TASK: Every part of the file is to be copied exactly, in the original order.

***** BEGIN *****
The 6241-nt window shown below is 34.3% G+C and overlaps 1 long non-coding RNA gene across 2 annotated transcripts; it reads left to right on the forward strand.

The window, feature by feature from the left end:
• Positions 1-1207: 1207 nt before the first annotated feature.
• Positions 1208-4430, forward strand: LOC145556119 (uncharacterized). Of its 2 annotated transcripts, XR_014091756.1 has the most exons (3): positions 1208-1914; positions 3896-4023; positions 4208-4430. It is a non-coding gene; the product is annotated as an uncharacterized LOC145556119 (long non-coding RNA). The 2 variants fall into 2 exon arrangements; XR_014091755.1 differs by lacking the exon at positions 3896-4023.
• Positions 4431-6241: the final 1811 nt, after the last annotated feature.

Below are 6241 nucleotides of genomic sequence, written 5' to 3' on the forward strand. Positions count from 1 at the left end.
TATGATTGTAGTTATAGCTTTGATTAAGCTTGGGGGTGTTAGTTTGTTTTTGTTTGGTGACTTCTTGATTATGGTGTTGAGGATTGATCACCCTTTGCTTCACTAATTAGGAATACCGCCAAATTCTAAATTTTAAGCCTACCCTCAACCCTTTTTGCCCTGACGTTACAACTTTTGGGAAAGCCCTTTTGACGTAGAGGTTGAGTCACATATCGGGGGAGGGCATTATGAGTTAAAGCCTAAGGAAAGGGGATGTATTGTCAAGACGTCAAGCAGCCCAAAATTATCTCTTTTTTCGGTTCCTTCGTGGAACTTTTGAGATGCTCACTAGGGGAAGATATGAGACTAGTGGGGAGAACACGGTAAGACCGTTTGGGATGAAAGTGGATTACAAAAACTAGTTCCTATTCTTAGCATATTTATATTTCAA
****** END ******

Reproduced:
The 6241-nt window shown below is 34.3% G+C and overlaps 1 long non-coding RNA gene across 2 annotated transcripts; it reads left to right on the forward strand.

The window, feature by feature from the left end:
• Positions 1-1207: 1207 nt before the first annotated feature.
• Positions 1208-4430, forward strand: LOC145556119 (uncharacterized). Of its 2 annotated transcripts, XR_014091756.1 has the most exons (3): positions 1208-1914; positions 3896-4023; positions 4208-4430. It is a non-coding gene; the product is annotated as an uncharacterized LOC145556119 (long non-coding RNA). The 2 variants fall into 2 exon arrangements; XR_014091755.1 differs by lacking the exon at positions 3896-4023.
• Positions 4431-6241: the final 1811 nt, after the last annotated feature.

Below are 6241 nucleotides of genomic sequence, written 5' to 3' on the forward strand. Positions count from 1 at the left end.
TATGATTGTAGTTATAGCTTTGATTAAGCTTGGGGGTGTTAGTTTGTTTTTGTTTGGTGACTTCTTGATTATGGTGTTGAGGATTGATCACCCTTTGCTTCACTAATTAGGAATACCGCCAAATTCTAAATTTTAAGCCTACCCTCAACCCTTTTTGCCCTGACGTTACAACTTTTGGGAAAGCCCTTTTGACGTAGAGGTTGAGTCACATATCGGGGGAGGGCATTATGAGTTAAAGCCTAAGGAAAGGGGATGTATTGTCAAGACGTCAAGCAGCCCAAAATTATCTCTTTTTTCGGTTCCTTCGTGGAACTTTTGAGATGCTCACTAGGGGAAGATATGAGACTAGTGGGGAGAACACGGTAAGACCGTTTGGGATGAAAGTGGATTACAAAAACTAGTTCCTATTCTTAGCATATTTATATTTCAA